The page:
Aircraft maintenance is the performance of tasks required to ensure the continuing airworthiness of an aircraft or aircraft part, including overhaul, inspection, replacement, defect rectification, and the embodiment of modifications, compliance with airworthiness directives, and repair.
The maintenance of aircraft is highly regulated, in order to ensure safe and correct functioning during flight. In civil aviation, national regulations are coordinated under international standards, established by the International Civil Aviation Organization (ICAO).
The ICAO standards have to be implemented by local airworthiness authorities to regulate the maintenance tasks, personnel, and inspection system. Maintenance staff must be licensed for the tasks they carry out.
Aircraft Maintenance Technician Schools (AMTS)
An AMTS is an educational facility certificated by FAA to train prospective aircraft mechanics for careers in the airline industry, in aviation maintenance facilities, and in commercial and General Aviation (GA). 14 CFR part 147 specifies requirements for the certification and operation of an AMTS.
The regulation includes both the curriculum requirements and the operating rules for all certificated AMTSs. The knowledge, skills, and abilities required of mechanics are considerable and demand high-quality training. Therefore, FAA requires high standards from the AMTS.
Aircraft mechanic systems are those required to operate an aircraft efficiently and safely, their complexity varies with the type of aircraft.
1- Hydraulic systems
Aircraft hydraulic systems are required for high-speed flight and large aircraft to convert the crews’ control system movements to surface movements. The hydraulic system is also used to extend and retract the landing gear, operate flaps and slats, and operate the wheel brakes and steering systems.
Hydraulic systems consist of engine-driven pumps, fluid reservoirs, oil coolers, valves, and actuators. Redundancy for safety is often provided by the use of multiple, isolated systems.
2- Aircraft Electrical system
Aircraft electrical systems generally consist of a battery, generator or alternator, switches, circuit breakers, and instruments such as voltmeters and ammeters. A backup electrical supply can be provided by a ram air turbine (RAT) or Hydrazine powered turbines.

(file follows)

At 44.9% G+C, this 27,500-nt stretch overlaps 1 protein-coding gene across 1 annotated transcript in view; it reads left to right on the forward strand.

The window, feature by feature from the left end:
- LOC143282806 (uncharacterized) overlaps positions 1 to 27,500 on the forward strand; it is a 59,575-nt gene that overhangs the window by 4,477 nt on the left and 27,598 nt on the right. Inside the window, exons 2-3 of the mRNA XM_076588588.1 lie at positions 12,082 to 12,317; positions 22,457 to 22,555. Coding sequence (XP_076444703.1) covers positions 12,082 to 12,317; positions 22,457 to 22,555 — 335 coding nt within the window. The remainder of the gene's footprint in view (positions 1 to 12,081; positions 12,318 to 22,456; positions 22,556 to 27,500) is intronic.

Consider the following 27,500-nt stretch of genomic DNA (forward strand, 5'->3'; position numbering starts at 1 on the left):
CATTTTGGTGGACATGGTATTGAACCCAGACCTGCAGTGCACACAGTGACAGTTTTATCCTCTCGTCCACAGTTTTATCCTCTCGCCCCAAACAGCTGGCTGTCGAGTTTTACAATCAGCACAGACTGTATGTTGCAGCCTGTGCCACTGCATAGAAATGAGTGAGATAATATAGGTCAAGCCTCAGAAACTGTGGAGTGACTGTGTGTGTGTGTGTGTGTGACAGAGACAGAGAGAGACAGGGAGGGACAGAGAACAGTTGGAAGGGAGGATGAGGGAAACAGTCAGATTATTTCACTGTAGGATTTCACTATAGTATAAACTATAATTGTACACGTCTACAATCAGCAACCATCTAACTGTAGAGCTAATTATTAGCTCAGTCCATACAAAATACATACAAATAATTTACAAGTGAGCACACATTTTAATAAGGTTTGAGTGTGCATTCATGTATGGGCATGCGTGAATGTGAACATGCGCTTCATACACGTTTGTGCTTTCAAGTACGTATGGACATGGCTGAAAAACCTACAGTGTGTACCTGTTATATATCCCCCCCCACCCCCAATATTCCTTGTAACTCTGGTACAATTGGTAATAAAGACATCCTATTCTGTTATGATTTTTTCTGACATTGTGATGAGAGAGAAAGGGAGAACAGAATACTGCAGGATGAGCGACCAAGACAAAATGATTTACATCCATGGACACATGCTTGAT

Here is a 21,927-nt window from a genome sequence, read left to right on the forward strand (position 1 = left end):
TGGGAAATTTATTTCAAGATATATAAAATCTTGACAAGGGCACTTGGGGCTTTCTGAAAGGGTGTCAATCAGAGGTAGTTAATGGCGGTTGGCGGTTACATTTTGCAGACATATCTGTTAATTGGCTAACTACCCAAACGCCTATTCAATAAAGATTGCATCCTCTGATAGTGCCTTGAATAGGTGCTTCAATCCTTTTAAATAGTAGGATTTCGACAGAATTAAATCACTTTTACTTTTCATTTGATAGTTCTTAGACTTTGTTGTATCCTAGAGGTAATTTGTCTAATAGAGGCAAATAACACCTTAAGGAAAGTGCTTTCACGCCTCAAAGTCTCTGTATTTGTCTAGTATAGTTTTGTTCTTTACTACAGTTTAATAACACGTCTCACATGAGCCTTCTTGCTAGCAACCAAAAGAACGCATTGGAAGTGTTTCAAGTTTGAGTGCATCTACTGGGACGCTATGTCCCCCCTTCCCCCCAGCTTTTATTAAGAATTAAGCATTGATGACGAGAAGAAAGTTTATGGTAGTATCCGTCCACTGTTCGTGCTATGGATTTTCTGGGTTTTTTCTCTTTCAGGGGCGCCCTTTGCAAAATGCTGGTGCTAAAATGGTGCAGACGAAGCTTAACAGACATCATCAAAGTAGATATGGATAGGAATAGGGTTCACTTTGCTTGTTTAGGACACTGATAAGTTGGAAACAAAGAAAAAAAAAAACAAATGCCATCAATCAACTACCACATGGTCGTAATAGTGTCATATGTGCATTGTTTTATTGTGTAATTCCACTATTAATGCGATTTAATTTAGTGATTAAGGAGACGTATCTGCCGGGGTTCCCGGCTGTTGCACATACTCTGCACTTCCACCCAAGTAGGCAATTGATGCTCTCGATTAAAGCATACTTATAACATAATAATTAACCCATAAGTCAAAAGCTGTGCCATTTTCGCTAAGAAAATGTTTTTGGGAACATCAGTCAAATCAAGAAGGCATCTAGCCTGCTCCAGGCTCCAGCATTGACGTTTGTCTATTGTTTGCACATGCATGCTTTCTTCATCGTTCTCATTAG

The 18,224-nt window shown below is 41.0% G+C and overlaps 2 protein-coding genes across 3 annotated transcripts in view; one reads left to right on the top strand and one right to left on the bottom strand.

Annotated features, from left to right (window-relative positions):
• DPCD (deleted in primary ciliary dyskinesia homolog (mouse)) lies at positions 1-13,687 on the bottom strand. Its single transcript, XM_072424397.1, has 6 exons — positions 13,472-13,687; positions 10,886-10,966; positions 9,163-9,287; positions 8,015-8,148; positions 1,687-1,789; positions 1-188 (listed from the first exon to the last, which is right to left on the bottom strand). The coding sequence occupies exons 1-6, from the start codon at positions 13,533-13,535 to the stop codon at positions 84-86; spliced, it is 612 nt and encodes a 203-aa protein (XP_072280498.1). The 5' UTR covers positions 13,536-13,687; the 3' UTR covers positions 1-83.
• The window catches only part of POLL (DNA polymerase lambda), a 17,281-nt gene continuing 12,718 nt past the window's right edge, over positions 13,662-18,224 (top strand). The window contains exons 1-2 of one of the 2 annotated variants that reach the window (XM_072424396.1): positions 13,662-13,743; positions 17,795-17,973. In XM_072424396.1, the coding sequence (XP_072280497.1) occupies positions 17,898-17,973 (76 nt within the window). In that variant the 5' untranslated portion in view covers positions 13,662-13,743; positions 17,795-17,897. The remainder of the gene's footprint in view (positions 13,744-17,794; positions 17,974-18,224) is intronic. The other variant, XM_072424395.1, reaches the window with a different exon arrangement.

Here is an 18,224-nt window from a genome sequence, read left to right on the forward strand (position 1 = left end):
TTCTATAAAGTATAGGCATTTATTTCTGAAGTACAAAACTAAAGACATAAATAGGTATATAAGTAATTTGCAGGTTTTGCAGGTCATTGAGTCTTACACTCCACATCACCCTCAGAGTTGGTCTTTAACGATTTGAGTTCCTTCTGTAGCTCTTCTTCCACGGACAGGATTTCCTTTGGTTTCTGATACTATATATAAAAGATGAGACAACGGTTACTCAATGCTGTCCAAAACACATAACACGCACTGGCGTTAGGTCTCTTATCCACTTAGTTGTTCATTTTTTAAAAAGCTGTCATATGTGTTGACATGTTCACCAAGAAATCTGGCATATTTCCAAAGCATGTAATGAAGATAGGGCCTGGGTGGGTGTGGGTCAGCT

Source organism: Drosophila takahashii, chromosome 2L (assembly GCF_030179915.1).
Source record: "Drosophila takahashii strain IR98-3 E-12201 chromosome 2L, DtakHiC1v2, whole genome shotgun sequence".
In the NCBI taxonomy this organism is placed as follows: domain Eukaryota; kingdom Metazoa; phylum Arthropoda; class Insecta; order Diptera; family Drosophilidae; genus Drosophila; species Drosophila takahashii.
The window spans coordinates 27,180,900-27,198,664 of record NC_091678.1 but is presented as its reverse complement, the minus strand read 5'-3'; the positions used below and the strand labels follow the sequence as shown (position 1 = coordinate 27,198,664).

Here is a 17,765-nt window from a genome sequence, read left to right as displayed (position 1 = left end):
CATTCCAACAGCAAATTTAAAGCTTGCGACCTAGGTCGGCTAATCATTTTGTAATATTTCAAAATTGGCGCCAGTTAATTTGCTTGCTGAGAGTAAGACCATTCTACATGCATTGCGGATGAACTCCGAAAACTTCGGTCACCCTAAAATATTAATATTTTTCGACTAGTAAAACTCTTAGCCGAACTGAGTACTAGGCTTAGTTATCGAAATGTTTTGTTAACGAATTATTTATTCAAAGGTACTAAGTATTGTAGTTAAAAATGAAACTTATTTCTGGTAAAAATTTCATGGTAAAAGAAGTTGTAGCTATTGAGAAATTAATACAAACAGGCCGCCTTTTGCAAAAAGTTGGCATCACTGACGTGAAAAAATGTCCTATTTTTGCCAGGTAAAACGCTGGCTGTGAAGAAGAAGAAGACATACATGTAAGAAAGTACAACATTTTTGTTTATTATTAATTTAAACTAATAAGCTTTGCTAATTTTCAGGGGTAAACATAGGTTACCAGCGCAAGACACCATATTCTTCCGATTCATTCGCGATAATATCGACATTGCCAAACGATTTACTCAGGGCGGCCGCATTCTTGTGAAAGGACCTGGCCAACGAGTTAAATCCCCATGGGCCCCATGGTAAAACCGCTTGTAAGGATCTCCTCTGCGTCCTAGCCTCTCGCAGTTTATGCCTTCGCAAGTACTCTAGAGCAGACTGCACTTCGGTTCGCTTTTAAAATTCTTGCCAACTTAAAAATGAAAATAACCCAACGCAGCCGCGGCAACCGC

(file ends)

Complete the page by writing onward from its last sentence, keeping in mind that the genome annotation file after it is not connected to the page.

3- Fuel systems
An aircraft fuel system is designed to store and deliver aviation fuel to the propulsion system and auxiliary power unit (APU) if equipped. Fuel systems differ greatly due to the different performances of the aircraft in which they are installed.
4- Pneumatic systems
The aircraft pneumatic systems are those that require air to perform their function. The air may be pressurized and used to perform the functions of pressurization, cooling, or actuation, or it may be used as a sensing system to provide information about the speed and altitude of the aircraft.
Pressurized air can be obtained from the aircraft engines and is used to provide energy to perform a number of functions on the aircraft. Although most power transfer systems make use of hydraulic and electrical power sources of energy, there are a number of functions that still draw their supply of energy from engine bleed air.
In addition, there is a system that uses atmospheric air pressure to provide a source of air data to instruments and flight control systems.
5- Landing gear
The landing gear, which is also called the undercarriage, is a complex system consisting of structural members, hydraulics, energy absorption components, brakes, wheels, and tires. Additional components attached to and functioning with the landing gear may include steering devices and retracting mechanisms.